Liveblogged notes from the “Fake News” event at City University, co-organised by The Media Society and the Student Publication Association. Prone to error, inaccuracy, horrible typos and screaming crimes against grammar and syntax. Post will be improved over the next 48 hours.
Jonathan Hewett, our chair, isn’t keen on the phrase “fake news”. What are we actually talking about? Intentionally produced misinformation, that’s designed to be propagated.
Alastair Reid, ex-First Draft News, now independent digital journalist
First Draft was initially set up to deal with user generated content from breaking news events – and the verification of it. But over the last 18 months the rapid growth of misinformation and disinformation has shifted that focus.
Megan Lucero, the Bureau of Investigative Journalism
That phrase is not one she’ll be using. It’s being to delegitimise the press, and so we shouldn’t use it. Yes, a small sliver of it is bad journalism, but there’s far more misinformation, propaganda and so on. There’s a glut of information – we need more journalists to sift through it.
James Ball, special correspondent, Buzzfeed
He’s writing a book on bullshit and “fake news”. The web is full of hoax sites full of deceptive news. It’s the pantomime villain behind this era of bullshit. You can make a distinction between fake news and hyperpartisan news, or accurate stories spun out of all proportion. Lots of people on the centre left are sharing stories about “Trump’s secret plan”, the same sort of conspiracy theory thinking that we criticise the far right for. But this isn’t going to be solved by Google withdrawing ads, or Facebook tagging content.
How did we get here?
AR: Social media has a huge role in that. Anyone can publish anything they want to. The barriers to reaching thousands or millions of people have collapsed. Five years ago everyone was hailing the Arab Spring as a wonderful example of social media use. But that freedom has now been weaponised by those with an agenda. 15 years ago blogging was being talked about in the same way.
ML: It’s exploited a very beautiful part of humanity: trust and integrity. People trust what they read. Your world view was the paper you subscribed to. We have to change that. We need to critically assess what we read online.The business model problem
JB: The business models of news work against accurate news, and incentivise inaccurate news. The example of the woman striking back in a van driver in a video is a perfect example: viral content bought by an agency, without anyone checking that it’s true. The Sun started poking into it, and found some evidence it was staged, but by then everyone had made their money – money they wouldn’t have made if they paused to check it.
At the far end of that business model is people who have no content creation costs – because they make it up and push it out to millions. An extreme partisan site like The Canary has an incentive to go extreme on a story – and the “mainstream media won’t tell you” is a real hook. The key ingredients for them are “bombshell”, “evil Tories” and “Laura Kuntzberg/BBC covering it up”. We can’t ignore the economics of that.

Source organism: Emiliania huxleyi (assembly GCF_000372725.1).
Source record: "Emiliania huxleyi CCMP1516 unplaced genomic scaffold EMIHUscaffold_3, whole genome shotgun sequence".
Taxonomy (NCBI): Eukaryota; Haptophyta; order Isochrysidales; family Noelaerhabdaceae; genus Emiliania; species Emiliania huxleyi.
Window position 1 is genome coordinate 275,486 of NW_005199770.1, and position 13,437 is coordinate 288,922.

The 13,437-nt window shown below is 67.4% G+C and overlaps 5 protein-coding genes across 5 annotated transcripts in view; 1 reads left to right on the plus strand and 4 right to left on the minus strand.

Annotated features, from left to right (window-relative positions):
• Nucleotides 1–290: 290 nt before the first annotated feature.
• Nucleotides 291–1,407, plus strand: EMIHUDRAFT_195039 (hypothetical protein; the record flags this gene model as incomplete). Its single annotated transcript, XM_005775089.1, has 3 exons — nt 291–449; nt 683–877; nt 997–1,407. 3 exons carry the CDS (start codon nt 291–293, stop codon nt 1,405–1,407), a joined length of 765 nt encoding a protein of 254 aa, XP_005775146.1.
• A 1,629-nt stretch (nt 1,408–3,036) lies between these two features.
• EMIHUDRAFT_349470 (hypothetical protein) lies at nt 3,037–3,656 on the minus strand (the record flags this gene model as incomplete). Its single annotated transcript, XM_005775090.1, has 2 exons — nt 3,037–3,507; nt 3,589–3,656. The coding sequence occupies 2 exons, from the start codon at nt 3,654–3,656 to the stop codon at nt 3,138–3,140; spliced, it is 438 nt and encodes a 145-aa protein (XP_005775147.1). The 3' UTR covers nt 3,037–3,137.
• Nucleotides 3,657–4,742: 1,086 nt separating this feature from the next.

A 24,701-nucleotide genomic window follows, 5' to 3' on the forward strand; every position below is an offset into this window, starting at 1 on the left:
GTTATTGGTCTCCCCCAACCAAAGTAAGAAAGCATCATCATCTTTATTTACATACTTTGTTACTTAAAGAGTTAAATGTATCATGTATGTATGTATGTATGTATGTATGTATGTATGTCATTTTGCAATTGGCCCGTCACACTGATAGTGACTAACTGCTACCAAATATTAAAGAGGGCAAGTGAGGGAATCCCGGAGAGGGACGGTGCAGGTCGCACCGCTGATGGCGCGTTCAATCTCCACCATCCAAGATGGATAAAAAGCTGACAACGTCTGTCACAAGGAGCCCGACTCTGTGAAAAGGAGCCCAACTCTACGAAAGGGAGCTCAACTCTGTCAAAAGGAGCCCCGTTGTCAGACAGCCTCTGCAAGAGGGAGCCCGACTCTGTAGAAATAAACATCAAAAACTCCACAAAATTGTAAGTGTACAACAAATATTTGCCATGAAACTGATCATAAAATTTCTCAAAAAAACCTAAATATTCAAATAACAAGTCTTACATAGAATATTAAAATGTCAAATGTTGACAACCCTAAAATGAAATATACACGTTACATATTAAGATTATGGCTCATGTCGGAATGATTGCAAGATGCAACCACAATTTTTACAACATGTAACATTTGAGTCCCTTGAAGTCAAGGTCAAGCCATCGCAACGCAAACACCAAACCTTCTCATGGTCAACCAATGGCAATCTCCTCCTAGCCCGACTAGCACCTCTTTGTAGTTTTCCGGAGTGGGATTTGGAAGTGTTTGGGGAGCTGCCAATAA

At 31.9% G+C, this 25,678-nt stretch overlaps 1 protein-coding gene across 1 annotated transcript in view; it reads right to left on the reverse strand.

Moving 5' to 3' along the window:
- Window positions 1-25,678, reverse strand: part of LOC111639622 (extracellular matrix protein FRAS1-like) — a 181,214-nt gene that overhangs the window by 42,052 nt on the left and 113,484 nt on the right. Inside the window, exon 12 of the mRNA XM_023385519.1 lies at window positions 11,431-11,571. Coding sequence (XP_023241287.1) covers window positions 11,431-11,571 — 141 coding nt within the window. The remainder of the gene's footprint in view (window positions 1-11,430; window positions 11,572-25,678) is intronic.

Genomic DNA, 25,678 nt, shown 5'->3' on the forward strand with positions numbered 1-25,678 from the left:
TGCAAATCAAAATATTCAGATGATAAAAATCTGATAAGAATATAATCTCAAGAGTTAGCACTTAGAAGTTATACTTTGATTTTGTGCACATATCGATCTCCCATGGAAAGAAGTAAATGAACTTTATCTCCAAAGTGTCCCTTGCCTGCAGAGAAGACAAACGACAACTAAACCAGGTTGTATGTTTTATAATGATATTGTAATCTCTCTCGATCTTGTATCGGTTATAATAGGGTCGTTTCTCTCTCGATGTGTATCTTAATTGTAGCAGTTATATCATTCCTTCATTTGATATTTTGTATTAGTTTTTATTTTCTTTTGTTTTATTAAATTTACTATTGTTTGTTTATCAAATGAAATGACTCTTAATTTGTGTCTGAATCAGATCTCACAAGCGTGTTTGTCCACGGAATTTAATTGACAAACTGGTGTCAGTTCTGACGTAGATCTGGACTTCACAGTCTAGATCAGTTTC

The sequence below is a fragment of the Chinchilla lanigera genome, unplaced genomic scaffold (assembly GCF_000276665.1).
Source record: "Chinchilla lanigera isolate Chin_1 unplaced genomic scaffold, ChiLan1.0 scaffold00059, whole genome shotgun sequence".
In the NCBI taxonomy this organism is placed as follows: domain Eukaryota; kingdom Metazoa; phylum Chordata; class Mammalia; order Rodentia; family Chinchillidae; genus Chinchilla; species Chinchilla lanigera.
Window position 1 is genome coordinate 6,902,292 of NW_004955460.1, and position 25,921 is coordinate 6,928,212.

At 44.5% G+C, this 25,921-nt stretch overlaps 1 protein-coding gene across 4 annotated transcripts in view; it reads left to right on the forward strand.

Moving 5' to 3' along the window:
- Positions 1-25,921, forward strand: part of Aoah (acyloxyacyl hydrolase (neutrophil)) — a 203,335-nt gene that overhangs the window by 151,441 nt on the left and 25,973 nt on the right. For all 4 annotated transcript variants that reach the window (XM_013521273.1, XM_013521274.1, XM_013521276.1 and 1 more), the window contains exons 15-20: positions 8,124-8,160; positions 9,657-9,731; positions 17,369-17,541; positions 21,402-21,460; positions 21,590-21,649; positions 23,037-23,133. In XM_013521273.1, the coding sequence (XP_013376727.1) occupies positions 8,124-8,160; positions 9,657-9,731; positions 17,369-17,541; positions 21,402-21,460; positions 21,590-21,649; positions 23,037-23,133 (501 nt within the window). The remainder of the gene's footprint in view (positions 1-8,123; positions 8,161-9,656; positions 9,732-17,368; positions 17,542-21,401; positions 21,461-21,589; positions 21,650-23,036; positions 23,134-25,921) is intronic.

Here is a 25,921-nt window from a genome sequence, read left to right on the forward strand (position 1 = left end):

JH: Sensationalism doesn’t necessarily mean inaccurate. It’s a way of selling a story.
ML: Language is powerful. We know that. Some of those words can grab people.
AR: The current business model just rewards clicks and sensationalism, so encourages this. What would a business designed for trust look like? A paywall limits access to good information to those able to pay for it.
JB: “Sponsored Links” or “More from the web” content promotion links essentially push false stories, or very, very low quality information. They’re important parts of many sites’ business models – but they feed these sketchy sites. Buzzfeed don’t run display ads. Their viral content teams follow the same editorial standards as everyone else. They run debunking posts as well as reporting posts. Sponsored content pays for this. The idea is to figure out what goes viral but stays trusted. The headlines do what they say.
AR: There aren’t clear enough flags in things like the Facebook news feed for us to see what site the story actually comes from. It’s hard to differentiate between a trusted news site and a nonsense social publisher.
ML: How do we help people determine what is trusted and what isn’t? One researcher created a list, but it had Private Eye and The Onion on it. So satire is a problem? No. The great thing about the internet is it is a level playing field, and anyone can build an audience. Making a list of the “good” sites goes against that.
JB: The New Yorker ended up on one of those lists because it has a satire column. Letting lots more people into the conversation has as many great upsides in bring new journalistic voices, as well as the problems. Being boring, it comes back to education of people.
Sponsored content and trust
JH: Does sponsored content erode trust?
JB: I came from The Guardian which is known for being not-for-profit… It can be very pious about it. Buzzfeed works differently. Commercial watches what works well for editorial, and then does a version of that with a sponsored section at the end. If that’s not defensible, no advertising is.
Readers are probably less aware of this stuff then we think. About ⅓ os users can’t differentiate the paid and organic results in Google. So do they understand what a Telegraph supplement sponsored by China is?